renaissance

Weather or Not:

Winter’s Homestretch!

Dennis McTighe

McWeather is starting his seventh year with the Indy and it’s been an honor to be a team member.

Rain totals continue to pile up. Last weekend’s downpour put us well above 18 inches for the 2010-11 season, just about double the season normal as of Feb. 22. Lots of drama with this last storm; hail, thunderstorms, a couple of waterspouts, and snow down to 3,000 feet. And guess what? There’s another cold upper level low sliding down the West Coast and is expected to have quite an impact on Laguna’s weather this coming weekend, possibly with enough moisture in it to jack our season total to over 20 inches. And we still have March ahead, which averages over two and a half inches.

We haven’t totaled 20 inches since the 2004-05 season. We’re supposedly in the middle of a La Nina event, yet the copious rains are uncharacteristic. Last year at this time we had the southern oscillation (El Nino) yet we finished the 2009-10 season only slightly above normal. Aside from rainfall, there have been true to form symptoms associated with a strong La Nina and those are the complete lack of surf this winter and the colder than normal ocean temperatures. If you look back to last season it was non-stop surf, often times well overhead with just a smattering of small days, plus the water wasn’t that cold, averaging around 58.5 degrees. This winter has been a complete turnaround with water temps. around 54.5 degrees and flat for weeks at a time, perhaps being one of the worst winters on record, but we kind of expected a letdown after last year’s epic surf. I wish Senor El Nino would return and boot Senorita La Nina out of town for a long time, but in reality it’s just the system of checks and balances at work here.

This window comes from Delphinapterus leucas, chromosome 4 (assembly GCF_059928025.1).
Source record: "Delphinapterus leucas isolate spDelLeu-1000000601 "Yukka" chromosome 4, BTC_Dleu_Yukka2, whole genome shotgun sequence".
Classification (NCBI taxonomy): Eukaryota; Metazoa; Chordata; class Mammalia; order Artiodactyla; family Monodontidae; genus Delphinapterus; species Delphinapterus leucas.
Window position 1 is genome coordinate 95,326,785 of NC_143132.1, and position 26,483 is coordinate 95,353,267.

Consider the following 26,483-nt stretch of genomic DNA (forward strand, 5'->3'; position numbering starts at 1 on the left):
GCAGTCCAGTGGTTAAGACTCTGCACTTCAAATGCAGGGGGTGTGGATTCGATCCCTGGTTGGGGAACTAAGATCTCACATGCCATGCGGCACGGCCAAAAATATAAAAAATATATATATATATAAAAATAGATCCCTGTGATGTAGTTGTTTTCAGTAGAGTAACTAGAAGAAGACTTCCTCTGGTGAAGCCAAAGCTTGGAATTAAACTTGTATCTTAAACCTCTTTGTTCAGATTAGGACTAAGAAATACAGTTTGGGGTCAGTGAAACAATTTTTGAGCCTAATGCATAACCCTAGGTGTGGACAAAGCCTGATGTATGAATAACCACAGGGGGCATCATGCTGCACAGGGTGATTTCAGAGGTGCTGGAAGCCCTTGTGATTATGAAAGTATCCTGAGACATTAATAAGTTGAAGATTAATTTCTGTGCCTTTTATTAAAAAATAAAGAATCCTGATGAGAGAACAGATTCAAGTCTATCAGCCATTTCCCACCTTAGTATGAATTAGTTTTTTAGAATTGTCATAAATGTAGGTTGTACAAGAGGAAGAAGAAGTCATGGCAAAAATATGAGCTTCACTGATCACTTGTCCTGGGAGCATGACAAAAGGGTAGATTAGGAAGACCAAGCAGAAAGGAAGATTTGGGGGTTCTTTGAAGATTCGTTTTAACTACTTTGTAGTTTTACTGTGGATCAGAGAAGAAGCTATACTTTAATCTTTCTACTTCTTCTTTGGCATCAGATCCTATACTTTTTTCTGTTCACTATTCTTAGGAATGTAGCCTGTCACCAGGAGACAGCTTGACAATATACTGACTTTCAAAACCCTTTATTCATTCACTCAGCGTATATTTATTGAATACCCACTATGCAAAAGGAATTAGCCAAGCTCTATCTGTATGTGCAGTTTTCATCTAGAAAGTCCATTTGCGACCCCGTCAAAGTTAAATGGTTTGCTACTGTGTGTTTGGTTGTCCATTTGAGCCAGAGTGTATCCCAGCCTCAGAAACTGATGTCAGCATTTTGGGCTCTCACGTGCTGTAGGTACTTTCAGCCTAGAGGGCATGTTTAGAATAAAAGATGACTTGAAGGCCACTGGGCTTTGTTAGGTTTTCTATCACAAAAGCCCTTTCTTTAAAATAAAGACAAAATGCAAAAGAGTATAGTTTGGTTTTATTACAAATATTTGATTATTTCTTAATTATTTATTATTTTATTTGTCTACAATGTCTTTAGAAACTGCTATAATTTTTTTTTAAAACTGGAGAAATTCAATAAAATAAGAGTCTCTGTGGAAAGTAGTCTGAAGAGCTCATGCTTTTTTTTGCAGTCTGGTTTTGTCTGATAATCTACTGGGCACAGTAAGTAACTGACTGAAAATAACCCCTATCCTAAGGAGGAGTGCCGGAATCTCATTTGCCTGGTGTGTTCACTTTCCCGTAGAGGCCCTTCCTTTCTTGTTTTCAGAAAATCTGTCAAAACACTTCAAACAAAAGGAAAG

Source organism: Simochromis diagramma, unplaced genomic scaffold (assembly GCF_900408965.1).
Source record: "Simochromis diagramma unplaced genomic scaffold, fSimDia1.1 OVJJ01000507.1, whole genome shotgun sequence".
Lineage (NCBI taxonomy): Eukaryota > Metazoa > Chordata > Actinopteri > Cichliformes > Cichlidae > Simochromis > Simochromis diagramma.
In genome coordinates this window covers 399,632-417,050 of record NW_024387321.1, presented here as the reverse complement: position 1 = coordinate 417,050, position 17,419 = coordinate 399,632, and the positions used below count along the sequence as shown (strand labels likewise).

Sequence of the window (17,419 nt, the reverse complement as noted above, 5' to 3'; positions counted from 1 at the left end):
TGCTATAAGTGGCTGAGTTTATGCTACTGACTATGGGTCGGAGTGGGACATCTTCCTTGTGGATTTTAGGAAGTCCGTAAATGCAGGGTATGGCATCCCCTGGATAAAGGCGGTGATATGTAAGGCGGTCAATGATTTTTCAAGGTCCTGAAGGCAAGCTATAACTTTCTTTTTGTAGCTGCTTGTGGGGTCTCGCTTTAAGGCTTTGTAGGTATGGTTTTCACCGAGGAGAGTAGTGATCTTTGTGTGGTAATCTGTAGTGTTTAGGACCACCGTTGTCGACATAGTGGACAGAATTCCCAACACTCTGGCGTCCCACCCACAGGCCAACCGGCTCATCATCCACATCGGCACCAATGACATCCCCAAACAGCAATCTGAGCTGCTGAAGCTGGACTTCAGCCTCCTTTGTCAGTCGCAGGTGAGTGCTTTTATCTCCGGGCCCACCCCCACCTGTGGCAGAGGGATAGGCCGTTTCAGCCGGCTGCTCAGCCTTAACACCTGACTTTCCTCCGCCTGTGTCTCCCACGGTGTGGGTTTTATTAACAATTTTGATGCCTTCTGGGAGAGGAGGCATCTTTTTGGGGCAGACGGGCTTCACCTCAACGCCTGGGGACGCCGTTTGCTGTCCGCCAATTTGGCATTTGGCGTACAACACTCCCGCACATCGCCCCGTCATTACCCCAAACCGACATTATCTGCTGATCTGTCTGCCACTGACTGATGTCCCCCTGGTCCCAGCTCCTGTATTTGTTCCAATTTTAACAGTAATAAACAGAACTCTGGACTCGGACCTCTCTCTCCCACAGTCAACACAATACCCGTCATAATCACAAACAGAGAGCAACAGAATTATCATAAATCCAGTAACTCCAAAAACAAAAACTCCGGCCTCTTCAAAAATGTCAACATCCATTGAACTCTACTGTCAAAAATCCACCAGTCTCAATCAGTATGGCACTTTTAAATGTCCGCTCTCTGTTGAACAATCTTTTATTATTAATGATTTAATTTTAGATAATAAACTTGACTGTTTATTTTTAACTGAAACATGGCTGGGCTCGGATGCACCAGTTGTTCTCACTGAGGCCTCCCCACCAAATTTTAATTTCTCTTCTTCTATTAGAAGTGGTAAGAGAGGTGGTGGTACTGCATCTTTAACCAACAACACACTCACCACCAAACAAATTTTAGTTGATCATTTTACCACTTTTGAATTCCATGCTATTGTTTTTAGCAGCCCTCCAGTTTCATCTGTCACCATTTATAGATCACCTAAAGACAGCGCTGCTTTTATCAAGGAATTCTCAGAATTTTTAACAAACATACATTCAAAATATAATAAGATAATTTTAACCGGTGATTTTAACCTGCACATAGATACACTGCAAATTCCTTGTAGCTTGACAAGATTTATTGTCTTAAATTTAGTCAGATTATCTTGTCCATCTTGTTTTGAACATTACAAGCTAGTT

As previously mentioned, March’s rainfall averages a little more than two and a half inches in Laguna and April receives about 1.2 inches and after that it’s pretty much done until the following November.

Our wettest March totals: March 1983 with 10.40 inches, March 1938 with 9.65 inches, March 1991 with 8.78 inches, and March 1992 with 7.96 inches.

Laguna’s hottest March day was March 26, 1996 with 92 degrees.

We’re gaining two to three minutes a day in the amount of sun time per day with today’s sunrise at 6:26 a.m. and sunset at 5:44 p.m. Daylight Savings Time is Sunday, March 13 and spring begins eight days after that.

Monday’s destructive 6.3 magnitude earthquake in New Zealand did so much damage because the quake was so shallow, only three and a half miles. Most quakes are 10 to 30 or more miles below the earth’s surface so just about everything was flattened.

Until next week, weather fans, ALOHA!

Dennis McTighe served as a meteorologist at Hickam Air Force Base, Hawaii from 1969 to 1972, and was an NOAA forecaster  and earned a degree in Earth Sciences from UC San Diego and has been keeping daily weather records since 1958.

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